Twelve thousand light-years from Earth, a star is forming. At first, it had all the marks of an aging star on its way to death. But new evidence published in the Astrophysical Journal shows that the star known as IRAS 19312+1950 is likely a protostar, wrapping its surrounding cloud of dust and ice closer as it coalesces.
Martin Cordiner, at NASA’s Goddard Space Flight Center and Catholic University of America, is the lead author of the study in the Astrophysical Journal. Cordiner originally zeroed in on the star because it was thought to be an old star—massive, red, and expanding—of a type known as an Asymptotic Giant Branch (AGB) star, his area of expertise. “I know quite a lot about AGBs,” he says. “But when we discovered, no, it’s a protostar, I had to go back to the books.”
At 12,000 light-years from Earth, it’s further away than the well-known protostar in Orion, KL Source I, which until now has been “one of star formation experts’ favorite sources to look at to find out the earliest stages of massive star formation,” says Cordiner.
But it’s still close enough to study, right in our own Milky Way galaxy, and it has one major advantage over the Orion protostar: It’s far from other objects that would interfere with measurements. “That could make it quite an important object for ongoing detailed studies of the star formation process,” Cordiner says. “How do massive stars form? How do they pull in gas from their surroundings? How do they feed back radiation and energy to the surrounding environment? If you have a nice isolated object like this you can study it more easily.”
For their research, the team used Herschel Space Observatory, which could look through the far infrared spectrum at the star’s dust emission, and also detect water and ice in the cloud around the star with good sensitivity and spatial resolution. They also reanalyzed data from the Spitzer Space Telescope.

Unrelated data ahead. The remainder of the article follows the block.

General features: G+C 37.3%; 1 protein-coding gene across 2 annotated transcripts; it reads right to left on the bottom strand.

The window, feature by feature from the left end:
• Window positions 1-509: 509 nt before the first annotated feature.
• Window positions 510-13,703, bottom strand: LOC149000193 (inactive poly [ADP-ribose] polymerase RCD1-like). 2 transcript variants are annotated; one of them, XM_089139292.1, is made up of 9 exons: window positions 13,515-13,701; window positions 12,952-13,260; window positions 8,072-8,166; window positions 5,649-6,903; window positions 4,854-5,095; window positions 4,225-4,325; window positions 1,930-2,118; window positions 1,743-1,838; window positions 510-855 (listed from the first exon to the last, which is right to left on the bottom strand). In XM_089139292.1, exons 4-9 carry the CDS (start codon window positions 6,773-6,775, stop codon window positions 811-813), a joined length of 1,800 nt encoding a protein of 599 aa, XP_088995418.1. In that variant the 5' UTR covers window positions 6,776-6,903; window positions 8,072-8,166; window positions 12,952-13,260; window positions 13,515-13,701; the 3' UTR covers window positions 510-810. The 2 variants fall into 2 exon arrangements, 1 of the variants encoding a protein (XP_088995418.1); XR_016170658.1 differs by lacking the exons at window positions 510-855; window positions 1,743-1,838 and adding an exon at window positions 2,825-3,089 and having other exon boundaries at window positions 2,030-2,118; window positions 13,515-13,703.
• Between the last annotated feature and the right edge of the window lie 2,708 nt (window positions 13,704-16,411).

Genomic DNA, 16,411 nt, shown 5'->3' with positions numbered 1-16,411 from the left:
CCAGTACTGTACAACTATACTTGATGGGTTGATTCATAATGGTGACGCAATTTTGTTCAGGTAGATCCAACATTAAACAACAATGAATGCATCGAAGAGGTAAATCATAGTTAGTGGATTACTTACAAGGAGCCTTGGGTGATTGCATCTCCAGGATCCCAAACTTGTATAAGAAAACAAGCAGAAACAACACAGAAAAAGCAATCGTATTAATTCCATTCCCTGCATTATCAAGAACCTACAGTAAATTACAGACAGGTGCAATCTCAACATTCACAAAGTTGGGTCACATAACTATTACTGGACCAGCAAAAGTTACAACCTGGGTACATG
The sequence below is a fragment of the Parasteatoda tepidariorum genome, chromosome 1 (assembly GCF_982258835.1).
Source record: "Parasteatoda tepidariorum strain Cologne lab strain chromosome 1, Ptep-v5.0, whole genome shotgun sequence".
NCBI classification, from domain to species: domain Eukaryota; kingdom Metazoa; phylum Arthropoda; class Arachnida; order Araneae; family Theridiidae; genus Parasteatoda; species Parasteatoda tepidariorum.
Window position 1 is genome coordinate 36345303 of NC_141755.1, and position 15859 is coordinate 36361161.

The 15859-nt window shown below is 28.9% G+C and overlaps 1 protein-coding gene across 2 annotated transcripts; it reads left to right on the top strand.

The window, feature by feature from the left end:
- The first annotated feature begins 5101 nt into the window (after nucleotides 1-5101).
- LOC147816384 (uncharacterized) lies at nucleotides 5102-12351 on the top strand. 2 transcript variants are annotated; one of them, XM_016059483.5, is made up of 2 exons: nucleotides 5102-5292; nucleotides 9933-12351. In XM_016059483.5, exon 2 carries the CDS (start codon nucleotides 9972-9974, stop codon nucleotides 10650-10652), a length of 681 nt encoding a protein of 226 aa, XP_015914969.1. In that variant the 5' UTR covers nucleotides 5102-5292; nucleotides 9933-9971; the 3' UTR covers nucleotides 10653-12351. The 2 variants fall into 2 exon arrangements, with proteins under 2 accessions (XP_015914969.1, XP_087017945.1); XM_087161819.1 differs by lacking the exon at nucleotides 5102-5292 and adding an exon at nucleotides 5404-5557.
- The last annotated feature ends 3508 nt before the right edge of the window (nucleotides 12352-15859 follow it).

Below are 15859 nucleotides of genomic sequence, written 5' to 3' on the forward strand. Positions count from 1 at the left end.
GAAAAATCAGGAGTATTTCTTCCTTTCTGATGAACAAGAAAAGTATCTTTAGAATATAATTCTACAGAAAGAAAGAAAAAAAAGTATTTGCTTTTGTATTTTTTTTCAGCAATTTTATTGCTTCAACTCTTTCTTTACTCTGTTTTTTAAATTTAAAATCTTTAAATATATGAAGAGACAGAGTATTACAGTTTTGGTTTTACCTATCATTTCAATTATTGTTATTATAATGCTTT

The new evidence that IRAS 19312+1950 is a protostar, not an old star, is strong. For one, based on the star’s Doppler signatures, it’s shooting jets of gas out of its poles at the comparatively high speed of 90 kilometers per second. “Those are really characteristic features of very young protostars, which are still feeding on their parent gas cloud and they spray out these jets at the poles,” says Cordiner. An old star might spray gas jets at perhaps 10-30 kilometers per second, but anything faster would be so extremely short-lived that it would be vanishingly unlikely to observe, he says.
Also, it’s brighter than previously thought, and the cloud around it seems to be coalescing. If it were a late-stage star, it would instead be expanding.
To learn more about the star’s shape and structure, Cordiner’s team is hatching plans to take images of the star in the far infrared using SOFIA, NASA’s telescope on a Boeing jet. They would also like to explore the star’s chemistry, for which the best instrument would be either the Atacama Large Millimeter/submillimeter array in Chile or the Submillimeter Array in Hawaii. This would allow them to see if the star has a hot core forming complex organic molecules, which would pretty definitively rule out it being an old star.
Cordiner says the star is “definitely an exciting object,” one he thinks can teach astrophysicists a lot about how massive stars form. “It’s just one of those objects that keeps on giving.”